Wait, isn't the Moon supposed to be gray?
China's lunar lander Chang'e-5 just beamed back color photos of the surface of the Moon — and they're a lot more, well, beige than what you'd expect.
The spacecraft landed on the near side of the Moon earlier this week. Just hours after touchdown, the lander jumped into action, scooping up lunar soil to bring back home.
It also took the opportunity to photograph its surroundings and send back incredible images, which were later stitched together into a gorgeous color panorama that will challenge your preconceptions about the Moon's hue.
The Moon's surface isn't actually the dingy grayscale seen in Apollo-era photographs. Images taken by the cameras on board NASA's Lunar Reconnaissance Orbiter have shown a bluish tint in the past, and color composites made up of satellite images show a slightly red tint.
The surface's appearance can change drastically depending on how the Sun shines upon it. Accounts from Apollo astronauts described a number of different colors, from "chocolate brown" on the day side to "pale blue" on the night side, as Air & Space magazine reported back in 2009.
And that's without getting into how cameras, and the technology used to process their images, can affect our perception of lunar images.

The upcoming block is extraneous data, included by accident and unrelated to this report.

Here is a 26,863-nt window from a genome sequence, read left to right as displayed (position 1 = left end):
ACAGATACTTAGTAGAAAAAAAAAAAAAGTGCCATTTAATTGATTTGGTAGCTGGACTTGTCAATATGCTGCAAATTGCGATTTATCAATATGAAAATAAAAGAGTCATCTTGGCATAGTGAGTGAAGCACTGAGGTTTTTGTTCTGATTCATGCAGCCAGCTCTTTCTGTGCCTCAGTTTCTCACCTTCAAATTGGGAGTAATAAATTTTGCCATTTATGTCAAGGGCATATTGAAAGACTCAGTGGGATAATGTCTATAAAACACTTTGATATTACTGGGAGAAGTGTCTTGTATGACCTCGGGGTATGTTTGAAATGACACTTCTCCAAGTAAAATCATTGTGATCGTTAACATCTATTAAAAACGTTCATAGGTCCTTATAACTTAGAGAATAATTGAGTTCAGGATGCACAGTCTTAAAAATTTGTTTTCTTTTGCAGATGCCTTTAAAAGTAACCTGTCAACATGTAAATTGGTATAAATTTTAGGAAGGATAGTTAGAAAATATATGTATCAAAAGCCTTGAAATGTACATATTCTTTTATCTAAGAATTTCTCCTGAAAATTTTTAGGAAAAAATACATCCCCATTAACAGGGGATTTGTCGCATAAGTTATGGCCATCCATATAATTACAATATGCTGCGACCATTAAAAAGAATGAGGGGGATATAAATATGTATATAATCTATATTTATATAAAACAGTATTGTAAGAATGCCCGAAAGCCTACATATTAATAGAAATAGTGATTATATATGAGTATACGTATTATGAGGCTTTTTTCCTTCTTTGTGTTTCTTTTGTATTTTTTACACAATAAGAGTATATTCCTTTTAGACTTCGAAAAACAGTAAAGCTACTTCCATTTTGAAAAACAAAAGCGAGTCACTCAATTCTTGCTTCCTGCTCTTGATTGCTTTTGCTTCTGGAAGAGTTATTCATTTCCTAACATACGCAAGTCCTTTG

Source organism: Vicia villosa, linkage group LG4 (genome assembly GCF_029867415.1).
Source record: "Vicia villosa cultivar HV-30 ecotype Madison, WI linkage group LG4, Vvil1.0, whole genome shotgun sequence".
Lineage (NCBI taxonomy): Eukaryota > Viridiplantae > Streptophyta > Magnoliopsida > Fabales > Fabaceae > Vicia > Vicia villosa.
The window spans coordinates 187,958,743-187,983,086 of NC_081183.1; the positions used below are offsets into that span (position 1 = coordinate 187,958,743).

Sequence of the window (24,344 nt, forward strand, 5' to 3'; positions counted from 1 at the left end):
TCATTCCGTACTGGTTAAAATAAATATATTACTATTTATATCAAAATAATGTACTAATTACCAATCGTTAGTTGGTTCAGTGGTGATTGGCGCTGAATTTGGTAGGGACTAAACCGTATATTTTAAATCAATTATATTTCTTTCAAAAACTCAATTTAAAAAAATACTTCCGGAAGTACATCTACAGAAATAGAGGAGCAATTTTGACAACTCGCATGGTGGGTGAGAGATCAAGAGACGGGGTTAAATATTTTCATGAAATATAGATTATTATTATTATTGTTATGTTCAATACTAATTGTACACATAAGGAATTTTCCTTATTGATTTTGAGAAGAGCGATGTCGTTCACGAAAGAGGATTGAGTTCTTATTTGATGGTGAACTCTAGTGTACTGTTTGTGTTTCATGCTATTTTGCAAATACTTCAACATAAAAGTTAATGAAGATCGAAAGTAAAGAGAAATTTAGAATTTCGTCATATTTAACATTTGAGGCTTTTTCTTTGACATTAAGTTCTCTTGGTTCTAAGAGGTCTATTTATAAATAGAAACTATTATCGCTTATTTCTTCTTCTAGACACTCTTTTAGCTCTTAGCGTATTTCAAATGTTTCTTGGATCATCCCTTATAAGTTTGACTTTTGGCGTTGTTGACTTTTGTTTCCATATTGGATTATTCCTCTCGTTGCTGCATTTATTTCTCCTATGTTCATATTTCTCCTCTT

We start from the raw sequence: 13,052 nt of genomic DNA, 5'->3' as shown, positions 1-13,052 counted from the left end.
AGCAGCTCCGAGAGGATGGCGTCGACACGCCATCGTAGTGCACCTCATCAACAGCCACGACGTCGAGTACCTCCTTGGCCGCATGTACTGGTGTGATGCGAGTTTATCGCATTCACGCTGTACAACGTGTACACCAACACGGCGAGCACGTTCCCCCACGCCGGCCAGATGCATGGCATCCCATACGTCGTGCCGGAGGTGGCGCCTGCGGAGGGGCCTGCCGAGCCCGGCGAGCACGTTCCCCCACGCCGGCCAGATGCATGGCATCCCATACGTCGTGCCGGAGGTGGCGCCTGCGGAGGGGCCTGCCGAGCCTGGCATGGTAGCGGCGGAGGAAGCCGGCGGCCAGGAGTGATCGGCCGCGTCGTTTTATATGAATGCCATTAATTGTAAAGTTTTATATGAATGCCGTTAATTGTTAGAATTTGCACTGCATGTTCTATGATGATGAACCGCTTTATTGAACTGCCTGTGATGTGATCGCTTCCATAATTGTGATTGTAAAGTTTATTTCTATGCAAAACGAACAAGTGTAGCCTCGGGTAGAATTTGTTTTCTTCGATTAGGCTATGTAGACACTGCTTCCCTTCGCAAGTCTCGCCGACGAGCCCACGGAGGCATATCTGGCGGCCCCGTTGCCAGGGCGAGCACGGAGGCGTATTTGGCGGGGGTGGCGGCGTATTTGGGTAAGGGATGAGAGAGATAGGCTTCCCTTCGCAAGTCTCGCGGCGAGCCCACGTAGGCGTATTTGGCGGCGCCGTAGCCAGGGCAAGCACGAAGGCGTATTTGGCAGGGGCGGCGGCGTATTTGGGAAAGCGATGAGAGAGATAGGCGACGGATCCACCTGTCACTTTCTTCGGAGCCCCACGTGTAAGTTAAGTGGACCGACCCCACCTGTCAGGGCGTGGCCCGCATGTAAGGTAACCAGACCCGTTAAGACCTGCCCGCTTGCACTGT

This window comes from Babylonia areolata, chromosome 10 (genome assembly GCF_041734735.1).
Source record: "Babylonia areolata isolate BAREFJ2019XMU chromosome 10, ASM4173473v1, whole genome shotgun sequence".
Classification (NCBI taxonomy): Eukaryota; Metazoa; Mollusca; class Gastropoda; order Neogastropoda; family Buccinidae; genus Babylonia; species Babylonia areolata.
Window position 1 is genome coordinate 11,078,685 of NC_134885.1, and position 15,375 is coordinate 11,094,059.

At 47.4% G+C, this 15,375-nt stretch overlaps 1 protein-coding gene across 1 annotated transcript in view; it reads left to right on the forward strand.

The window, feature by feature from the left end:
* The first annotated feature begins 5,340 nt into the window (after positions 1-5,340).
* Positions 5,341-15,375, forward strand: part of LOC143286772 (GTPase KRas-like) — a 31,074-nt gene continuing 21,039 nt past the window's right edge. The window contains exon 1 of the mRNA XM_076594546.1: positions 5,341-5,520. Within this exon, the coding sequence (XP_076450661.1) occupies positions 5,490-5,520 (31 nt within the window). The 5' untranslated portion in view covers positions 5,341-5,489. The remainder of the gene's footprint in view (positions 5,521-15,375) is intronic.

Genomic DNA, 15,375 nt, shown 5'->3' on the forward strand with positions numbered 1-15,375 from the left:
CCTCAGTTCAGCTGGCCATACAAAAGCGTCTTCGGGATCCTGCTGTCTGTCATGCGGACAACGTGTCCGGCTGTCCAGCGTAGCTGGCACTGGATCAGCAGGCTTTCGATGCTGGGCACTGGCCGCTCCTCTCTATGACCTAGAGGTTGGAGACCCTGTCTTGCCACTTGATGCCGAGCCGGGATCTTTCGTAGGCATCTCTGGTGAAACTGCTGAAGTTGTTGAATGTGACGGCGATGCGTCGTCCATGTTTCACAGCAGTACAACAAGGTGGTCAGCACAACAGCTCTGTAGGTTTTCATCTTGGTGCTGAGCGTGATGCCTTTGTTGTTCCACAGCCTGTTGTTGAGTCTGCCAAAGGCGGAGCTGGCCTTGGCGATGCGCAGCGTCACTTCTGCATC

Reprojected and balanced the colors in Chang'e 5:s wonderful panorama. pic.twitter.com/Z8HvdelJDg
— Mattias Malmer (@3Dmattias) December 2, 2020
The image also shows the lander's landing feet dug into the soft, sand-like material in the Oceanus Procellarum region, a vast plain on the western edge of the near side of the Moon.
The geological features in the area are thought to be billions of years younger than the sites where the lunar samples were collected throughout NASA's Apollo missions in the 1970s.
On Wednesday, officials also released footage of the lander touching down, showing the small craft zooming over countless craters of various sizes.
An ascent vehicle attached to the top of Chang'e-5 will deliver the lunar samples collected by the lander back into lunar orbit in the following days. The vehicle is expected to make its way back to Earth with samples in tow some time in mid-December.
READ MORE: China's Chang'e 5 moon mission snaps incredible images of lunar surface [CNET]
More on the lander: China Releases Footage of Lander Touching Down on Lunar Surface
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